Under the various devolution settlements the Scottish Government, Welsh Government and Northern Ireland Executive (the Devolved Administrations or ‘DAs’) are responsible for and make decisions about functions that were once carried out by the UK Government.
These areas are described as being ‘devolved’. For example health and social care is devolved meaning that Scotland, Wales and Northern Ireland have their own NHS and make their own decisions about how to run it.
As well as areas which are devolved some are ‘reserved’. This means that decisions are still taken by the UK Parliament at Westminster even though they have effect in Scotland, Wales, Northern Ireland. For example defence is reserved as we have a military policy and an Armed Forces that protects the whole of the UK, and decisions are made by the UK Government.
For devolved issues the UK Government still funds the DAs but they then make their own decisions on how to use that funding.
It is worth noting that in addition to the funding which is provided by the UK Government the DAs are also funded by local and devolved tax revenues, other revenue-raising powers (including fees and charges, and sales of goods, services and assets), grants from European institutions, and borrowing. For example following the full implementation of the Scotland Act 2016, more than half of spending by the Scottish Government will be self-financed
How does the UK Government fund the DAs?
The mechanism by which the UK Government allocates funding to the DAs is called the block grant.
It includes money the UK government has raised through fuel duty, oil and gas receipts, income tax, national insurance, corporation tax, air passenger duty, VAT, tax on alcohol and cigarettes, inheritance tax, and capital gains tax.
When is it allocated?
UK government funding for the DAs through the block grant is normally determined within spending reviews alongside UK government departments. They are set in advance for the full year.
How is it calculated?
The population of each nation of the UK differs which means that they get different amounts of funding. The amount given to each DA every year is calculated as a population share of changes in spending on public services. This is called the Barnett Formula (see further down this fact sheet).
Should the funding for UK government departments change over the course of the year then the Barnett Formula will be applied to reflect those changes in the block grant.
What is the Barnett Formula?
The Barnett Formula is the way in which funding is allocated in a fair way across the UK. It takes into account the following factors:
- The change in planned spending by UK government departments
- The extent to which the relevant UK Government department’s functions are similar to those carried out by the DA (departments are assigned a percentage to reflect this, see below example)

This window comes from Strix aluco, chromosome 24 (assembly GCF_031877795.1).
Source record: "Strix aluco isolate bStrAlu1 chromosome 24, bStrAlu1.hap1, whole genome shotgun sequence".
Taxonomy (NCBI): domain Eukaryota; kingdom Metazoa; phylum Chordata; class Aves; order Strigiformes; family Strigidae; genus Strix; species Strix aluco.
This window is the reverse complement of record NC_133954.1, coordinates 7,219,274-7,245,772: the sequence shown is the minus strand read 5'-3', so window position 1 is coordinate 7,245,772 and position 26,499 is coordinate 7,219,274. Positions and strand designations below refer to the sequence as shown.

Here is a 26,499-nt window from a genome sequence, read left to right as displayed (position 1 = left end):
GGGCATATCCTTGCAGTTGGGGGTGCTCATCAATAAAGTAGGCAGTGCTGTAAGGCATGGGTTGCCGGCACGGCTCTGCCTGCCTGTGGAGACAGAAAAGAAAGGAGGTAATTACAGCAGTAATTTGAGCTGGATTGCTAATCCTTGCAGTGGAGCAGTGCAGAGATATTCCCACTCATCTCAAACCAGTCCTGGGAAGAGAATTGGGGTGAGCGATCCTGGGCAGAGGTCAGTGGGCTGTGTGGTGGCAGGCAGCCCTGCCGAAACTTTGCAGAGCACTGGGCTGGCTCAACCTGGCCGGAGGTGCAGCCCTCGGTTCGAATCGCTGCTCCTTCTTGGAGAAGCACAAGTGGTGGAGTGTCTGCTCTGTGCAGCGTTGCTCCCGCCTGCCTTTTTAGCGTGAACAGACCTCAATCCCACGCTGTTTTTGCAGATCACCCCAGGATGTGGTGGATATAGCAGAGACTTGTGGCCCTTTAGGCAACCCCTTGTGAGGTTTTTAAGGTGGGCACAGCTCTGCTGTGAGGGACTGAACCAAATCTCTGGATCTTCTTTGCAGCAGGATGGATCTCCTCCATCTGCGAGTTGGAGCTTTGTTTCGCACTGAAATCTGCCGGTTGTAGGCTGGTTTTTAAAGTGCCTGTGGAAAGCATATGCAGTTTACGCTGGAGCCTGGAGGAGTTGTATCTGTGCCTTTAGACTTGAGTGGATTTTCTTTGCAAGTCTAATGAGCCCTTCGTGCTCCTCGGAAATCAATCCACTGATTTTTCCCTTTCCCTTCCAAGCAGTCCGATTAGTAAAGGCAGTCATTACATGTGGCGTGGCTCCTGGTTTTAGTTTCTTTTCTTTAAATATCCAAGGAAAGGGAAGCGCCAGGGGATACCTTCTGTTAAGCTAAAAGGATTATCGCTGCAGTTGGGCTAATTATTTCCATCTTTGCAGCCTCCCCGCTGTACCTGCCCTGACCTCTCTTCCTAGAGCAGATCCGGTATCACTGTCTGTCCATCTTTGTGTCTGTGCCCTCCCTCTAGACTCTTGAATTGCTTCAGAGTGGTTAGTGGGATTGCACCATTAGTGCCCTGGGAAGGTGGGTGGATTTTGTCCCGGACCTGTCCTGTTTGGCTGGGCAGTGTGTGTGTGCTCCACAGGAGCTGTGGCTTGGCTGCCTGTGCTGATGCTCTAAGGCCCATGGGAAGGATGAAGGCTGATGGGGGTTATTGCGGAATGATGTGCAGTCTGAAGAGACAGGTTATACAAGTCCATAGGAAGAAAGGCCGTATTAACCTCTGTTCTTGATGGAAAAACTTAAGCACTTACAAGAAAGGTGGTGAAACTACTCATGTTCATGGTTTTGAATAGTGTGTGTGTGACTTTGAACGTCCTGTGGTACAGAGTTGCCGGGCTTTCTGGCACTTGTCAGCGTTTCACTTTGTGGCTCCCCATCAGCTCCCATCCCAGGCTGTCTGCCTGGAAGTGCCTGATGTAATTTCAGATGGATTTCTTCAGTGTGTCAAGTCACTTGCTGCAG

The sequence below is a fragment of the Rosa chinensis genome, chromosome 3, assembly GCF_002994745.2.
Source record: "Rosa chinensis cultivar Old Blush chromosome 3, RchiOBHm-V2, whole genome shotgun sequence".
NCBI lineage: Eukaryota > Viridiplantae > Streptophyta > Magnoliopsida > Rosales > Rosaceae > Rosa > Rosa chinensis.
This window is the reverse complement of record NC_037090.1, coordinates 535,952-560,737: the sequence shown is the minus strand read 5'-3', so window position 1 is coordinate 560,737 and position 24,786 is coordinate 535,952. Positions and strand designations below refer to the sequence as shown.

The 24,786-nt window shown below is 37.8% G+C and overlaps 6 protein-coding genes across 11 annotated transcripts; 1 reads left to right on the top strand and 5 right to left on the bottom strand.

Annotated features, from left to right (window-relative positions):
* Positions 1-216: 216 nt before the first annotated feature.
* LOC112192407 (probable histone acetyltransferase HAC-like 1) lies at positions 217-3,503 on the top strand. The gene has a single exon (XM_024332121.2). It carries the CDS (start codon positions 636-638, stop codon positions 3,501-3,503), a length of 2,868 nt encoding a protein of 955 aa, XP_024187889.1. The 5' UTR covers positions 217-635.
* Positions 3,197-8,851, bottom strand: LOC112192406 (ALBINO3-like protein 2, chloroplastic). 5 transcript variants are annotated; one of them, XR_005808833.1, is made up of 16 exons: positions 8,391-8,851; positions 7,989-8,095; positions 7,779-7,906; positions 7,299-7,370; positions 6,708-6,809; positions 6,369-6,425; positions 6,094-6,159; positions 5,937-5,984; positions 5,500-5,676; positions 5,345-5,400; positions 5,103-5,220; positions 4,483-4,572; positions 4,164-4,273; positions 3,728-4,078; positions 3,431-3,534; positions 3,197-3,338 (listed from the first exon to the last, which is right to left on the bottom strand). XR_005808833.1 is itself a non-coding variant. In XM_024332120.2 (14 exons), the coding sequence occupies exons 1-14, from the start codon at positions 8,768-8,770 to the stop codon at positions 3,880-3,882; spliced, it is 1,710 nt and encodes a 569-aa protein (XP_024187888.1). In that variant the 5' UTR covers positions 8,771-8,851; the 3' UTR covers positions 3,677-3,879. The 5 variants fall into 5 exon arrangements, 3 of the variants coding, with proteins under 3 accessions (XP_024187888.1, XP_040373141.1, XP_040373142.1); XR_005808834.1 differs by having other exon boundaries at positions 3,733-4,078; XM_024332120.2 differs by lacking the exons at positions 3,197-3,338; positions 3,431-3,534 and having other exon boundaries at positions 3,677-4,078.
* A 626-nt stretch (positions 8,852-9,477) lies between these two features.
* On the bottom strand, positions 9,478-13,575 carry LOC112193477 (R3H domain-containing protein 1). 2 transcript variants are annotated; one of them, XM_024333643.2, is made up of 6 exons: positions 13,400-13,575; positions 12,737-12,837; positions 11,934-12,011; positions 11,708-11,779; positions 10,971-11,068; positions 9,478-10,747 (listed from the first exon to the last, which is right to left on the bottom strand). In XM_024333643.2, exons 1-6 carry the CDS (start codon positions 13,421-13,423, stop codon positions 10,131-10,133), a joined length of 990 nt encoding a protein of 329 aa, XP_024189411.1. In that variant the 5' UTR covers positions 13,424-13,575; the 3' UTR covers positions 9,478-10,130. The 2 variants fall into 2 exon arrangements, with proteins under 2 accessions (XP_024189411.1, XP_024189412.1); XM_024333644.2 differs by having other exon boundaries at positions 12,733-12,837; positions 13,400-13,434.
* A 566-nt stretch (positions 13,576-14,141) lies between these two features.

- Each country’s population as a proportion of England, England and Wales or Great Britain as appropriate
For example imagine that the UK Government has increased transport spending by £100m. The ‘comparability percentage’ for functions the Department for Transport provides in Wales is currently set at 80.9%. And the population share for Wales is 5.69%. Therefore the calculation is:
£100,000,000 x 0.809 x 0.0569
That would result in an increase around £4.6m for transport in Wales being included in the Block Grant.
How has UK Government funding to the DAs changed as a result of coronavirus?
To reflect the UK Government’s fast moving response to the coronavirus and its impact on the economy in July it announced an upfront guarantee of resource funding for the DAs. This has given the DAs the funding certainty they need ahead of the UK Government making announcements.
On 5 November the UK Government continued to provide that upfront certainty by giving the Devolved Administrations an additional £2bn as part of the guarantee, to at least £16bn this year above the funding outlined in the Spring Budget 2020.
This was based on the central forecast for UK Government expenditure in 2020-21 and meant an extra £1bn for the Scottish Government, £600 million for the Welsh Government and £400m for the Northern Ireland Executive.
It is a total increase of at least £8.2bn of additional funding for the Scottish Government, £5bn for the Welsh Government and £2.8bn for the Northern Ireland Executive, on top of their Spring Budget 2020 funding.
It is for the DAs to decide how to use this funding irrespective of how the UK Government provides support in England.